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These Countries Have the Best Weather in Winter

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In winter, there can be rain, snow, and a lot of wind, which can make it hard to explore or do social activities.  But not every country out there has such weather in winter, though! Consider Corpus Christi in Texas, which has an average temperature of more than 72 degrees fahrenheit and 102 sunny days per year. Here you can find beaches, tennis, shopping, and many more fun activities.  

Here are more fun destinations with great weather in winter:  

San Diego, California

San Diego

Another US destination is San Diego, where there is an average of 146 sunny days per year, and during the winter months, the average temperature stays at 65 degrees fahrenheit. There are a lot of social activities to take part in, such as bird-watching tours (which offer field trips, classes, and in fact, there is a bird festival coming up in February 21-25 of 2018), the San Diego Zoo, and SeaWorld SanDiego. Other attractions include San Diego Seal Tours, San Diego Harbor Cruise, and La Jolla Shores, a sandy beach. If you are a scuba diving enthusiast, there are classes offered here!

Honolulu, Hawaii

Honolulu, Hawaii

 

 

Honolulu, the capital of Hawaii, has an average temperature of 77.6 degrees fahrenheit and 3041 hours of sunshine each year! In December, one can get 211 hours of sunshine. There are numerous sights to explore and discover. One can hike up the 0.7 miles of Diamond, and there is a volcanic crater to see, too. If you are in search of a taste of history, then visit the Iolani Palace, which was the official residence of Hawaiian monarchs.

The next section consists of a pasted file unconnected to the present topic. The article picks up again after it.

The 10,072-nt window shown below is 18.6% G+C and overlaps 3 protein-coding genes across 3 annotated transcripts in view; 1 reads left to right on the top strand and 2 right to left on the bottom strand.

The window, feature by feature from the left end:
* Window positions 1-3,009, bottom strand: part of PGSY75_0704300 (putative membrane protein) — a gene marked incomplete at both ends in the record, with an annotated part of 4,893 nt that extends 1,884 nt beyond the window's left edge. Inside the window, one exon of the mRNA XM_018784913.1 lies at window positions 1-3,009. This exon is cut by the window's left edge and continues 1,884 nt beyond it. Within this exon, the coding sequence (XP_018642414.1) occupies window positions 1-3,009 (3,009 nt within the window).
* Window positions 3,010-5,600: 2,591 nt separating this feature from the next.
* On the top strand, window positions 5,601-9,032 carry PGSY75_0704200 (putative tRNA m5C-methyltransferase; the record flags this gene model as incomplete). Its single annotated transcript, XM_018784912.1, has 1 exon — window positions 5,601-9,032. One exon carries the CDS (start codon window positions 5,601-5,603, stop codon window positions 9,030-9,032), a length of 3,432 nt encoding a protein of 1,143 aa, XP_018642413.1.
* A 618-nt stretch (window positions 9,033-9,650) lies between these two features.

Lanzarote (Canary Islands)

Lanzarote, part of the Canary Islands

Lanzarote, an international destination, is part of the Canary Islands off the coast of West Africa. It is known for its year-round warm weather, because of its average temperature of 77 degrees fahrenheit. There are exotic and beautiful sights to see! The Timanfaya National Park has over 5,000 hectares of black and red land, with volcanoes. In the Protected Landscape of La Geria, there are several wineries that offer internationally recognized wines, and you can also take a look at the Los Naturalistas (Naturalists) cave. Other activities include swimming with dolphins or sea lions, beaches, natural pools, and spas.  

Barbados

Barbados

Barbados (situated in the Caribbean) is generally sunny all year, with an average temperature of 86 degrees fahrenheit and over 3,000 hours of sunshine each year! Experience its natural beauty, for there are villas, beaches, nature and more. The Animal Flower Cave has pools you can swim in, while Harrison’s Cave, a limestone cave, has pools of crystal clear water and greenery.    

Phuket, Thailand

Thailand

This popular tourist destination has an average temperature of 83 degrees fahrenheit, so there is plenty of warm weather. Phuket Town has artsy coffee shops and Chinese Taoist shrines; Phuket Island has beach roads, hip art galleries, and see a cashew nut grove; and Patong is a beach resort town in the west coast of Phuket Island. Here, walk across the sandy beach and take your pick of the numerous restaurants, cafes and bars.